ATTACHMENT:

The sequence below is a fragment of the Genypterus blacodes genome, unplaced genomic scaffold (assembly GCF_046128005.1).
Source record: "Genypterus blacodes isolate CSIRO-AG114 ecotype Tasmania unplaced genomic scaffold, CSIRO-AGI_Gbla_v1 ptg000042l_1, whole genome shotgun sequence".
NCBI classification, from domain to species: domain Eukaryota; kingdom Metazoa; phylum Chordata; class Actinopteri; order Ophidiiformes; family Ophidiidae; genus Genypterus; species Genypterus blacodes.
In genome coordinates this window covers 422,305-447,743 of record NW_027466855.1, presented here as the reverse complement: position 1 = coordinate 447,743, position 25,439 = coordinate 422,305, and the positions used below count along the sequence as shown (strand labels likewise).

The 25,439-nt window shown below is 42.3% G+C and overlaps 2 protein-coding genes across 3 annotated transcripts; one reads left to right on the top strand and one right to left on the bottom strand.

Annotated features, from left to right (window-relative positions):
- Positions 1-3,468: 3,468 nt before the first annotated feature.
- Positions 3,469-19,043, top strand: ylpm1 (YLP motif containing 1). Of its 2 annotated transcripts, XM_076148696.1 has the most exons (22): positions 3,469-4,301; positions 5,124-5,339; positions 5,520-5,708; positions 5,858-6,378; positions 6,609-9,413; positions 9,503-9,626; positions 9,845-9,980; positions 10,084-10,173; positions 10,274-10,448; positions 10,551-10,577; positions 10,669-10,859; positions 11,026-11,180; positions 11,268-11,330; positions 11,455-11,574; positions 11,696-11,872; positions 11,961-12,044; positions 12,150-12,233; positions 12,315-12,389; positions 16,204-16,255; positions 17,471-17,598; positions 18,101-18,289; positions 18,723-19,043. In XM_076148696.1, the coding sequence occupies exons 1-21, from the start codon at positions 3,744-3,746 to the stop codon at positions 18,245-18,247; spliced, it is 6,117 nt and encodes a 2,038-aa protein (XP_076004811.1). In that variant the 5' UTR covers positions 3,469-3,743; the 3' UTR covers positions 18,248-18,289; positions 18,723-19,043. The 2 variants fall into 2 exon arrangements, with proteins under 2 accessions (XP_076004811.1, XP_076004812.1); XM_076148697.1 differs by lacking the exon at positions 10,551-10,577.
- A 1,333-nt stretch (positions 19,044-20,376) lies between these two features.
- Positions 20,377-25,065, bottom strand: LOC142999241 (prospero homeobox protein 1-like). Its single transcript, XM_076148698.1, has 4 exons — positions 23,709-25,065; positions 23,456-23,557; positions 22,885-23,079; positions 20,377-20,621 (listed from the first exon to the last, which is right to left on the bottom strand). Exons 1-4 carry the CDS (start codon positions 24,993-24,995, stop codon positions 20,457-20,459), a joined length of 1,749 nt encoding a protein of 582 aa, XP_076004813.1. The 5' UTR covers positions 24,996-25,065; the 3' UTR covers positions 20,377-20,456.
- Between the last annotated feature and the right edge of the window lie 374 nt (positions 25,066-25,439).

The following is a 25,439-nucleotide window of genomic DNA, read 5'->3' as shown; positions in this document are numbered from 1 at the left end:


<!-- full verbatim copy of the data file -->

The sequence below is a fragment of the Genypterus blacodes genome, unplaced genomic scaffold (assembly GCF_046128005.1).
Source record: "Genypterus blacodes isolate CSIRO-AG114 ecotype Tasmania unplaced genomic scaffold, CSIRO-AGI_Gbla_v1 ptg000042l_1, whole genome shotgun sequence".
NCBI classification, from domain to species: domain Eukaryota; kingdom Metazoa; phylum Chordata; class Actinopteri; order Ophidiiformes; family Ophidiidae; genus Genypterus; species Genypterus blacodes.
In genome coordinates this window covers 422,305-447,743 of record NW_027466855.1, presented here as the reverse complement: position 1 = coordinate 447,743, position 25,439 = coordinate 422,305, and the positions used below count along the sequence as shown (strand labels likewise).

The 25,439-nt window shown below is 42.3% G+C and overlaps 2 protein-coding genes across 3 annotated transcripts; one reads left to right on the top strand and one right to left on the bottom strand.

Annotated features, from left to right (window-relative positions):
- Positions 1-3,468: 3,468 nt before the first annotated feature.
- Positions 3,469-19,043, top strand: ylpm1 (YLP motif containing 1). Of its 2 annotated transcripts, XM_076148696.1 has the most exons (22): positions 3,469-4,301; positions 5,124-5,339; positions 5,520-5,708; positions 5,858-6,378; positions 6,609-9,413; positions 9,503-9,626; positions 9,845-9,980; positions 10,084-10,173; positions 10,274-10,448; positions 10,551-10,577; positions 10,669-10,859; positions 11,026-11,180; positions 11,268-11,330; positions 11,455-11,574; positions 11,696-11,872; positions 11,961-12,044; positions 12,150-12,233; positions 12,315-12,389; positions 16,204-16,255; positions 17,471-17,598; positions 18,101-18,289; positions 18,723-19,043. In XM_076148696.1, the coding sequence occupies exons 1-21, from the start codon at positions 3,744-3,746 to the stop codon at positions 18,245-18,247; spliced, it is 6,117 nt and encodes a 2,038-aa protein (XP_076004811.1). In that variant the 5' UTR covers positions 3,469-3,743; the 3' UTR covers positions 18,248-18,289; positions 18,723-19,043. The 2 variants fall into 2 exon arrangements, with proteins under 2 accessions (XP_076004811.1, XP_076004812.1); XM_076148697.1 differs by lacking the exon at positions 10,551-10,577.
- A 1,333-nt stretch (positions 19,044-20,376) lies between these two features.
- Positions 20,377-25,065, bottom strand: LOC142999241 (prospero homeobox protein 1-like). Its single transcript, XM_076148698.1, has 4 exons — positions 23,709-25,065; positions 23,456-23,557; positions 22,885-23,079; positions 20,377-20,621 (listed from the first exon to the last, which is right to left on the bottom strand). Exons 1-4 carry the CDS (start codon positions 24,993-24,995, stop codon positions 20,457-20,459), a joined length of 1,749 nt encoding a protein of 582 aa, XP_076004813.1. The 5' UTR covers positions 24,996-25,065; the 3' UTR covers positions 20,377-20,456.
- Between the last annotated feature and the right edge of the window lie 374 nt (positions 25,066-25,439).

The following is a 25,439-nucleotide window of genomic DNA, read 5'->3' as shown; positions in this document are numbered from 1 at the left end: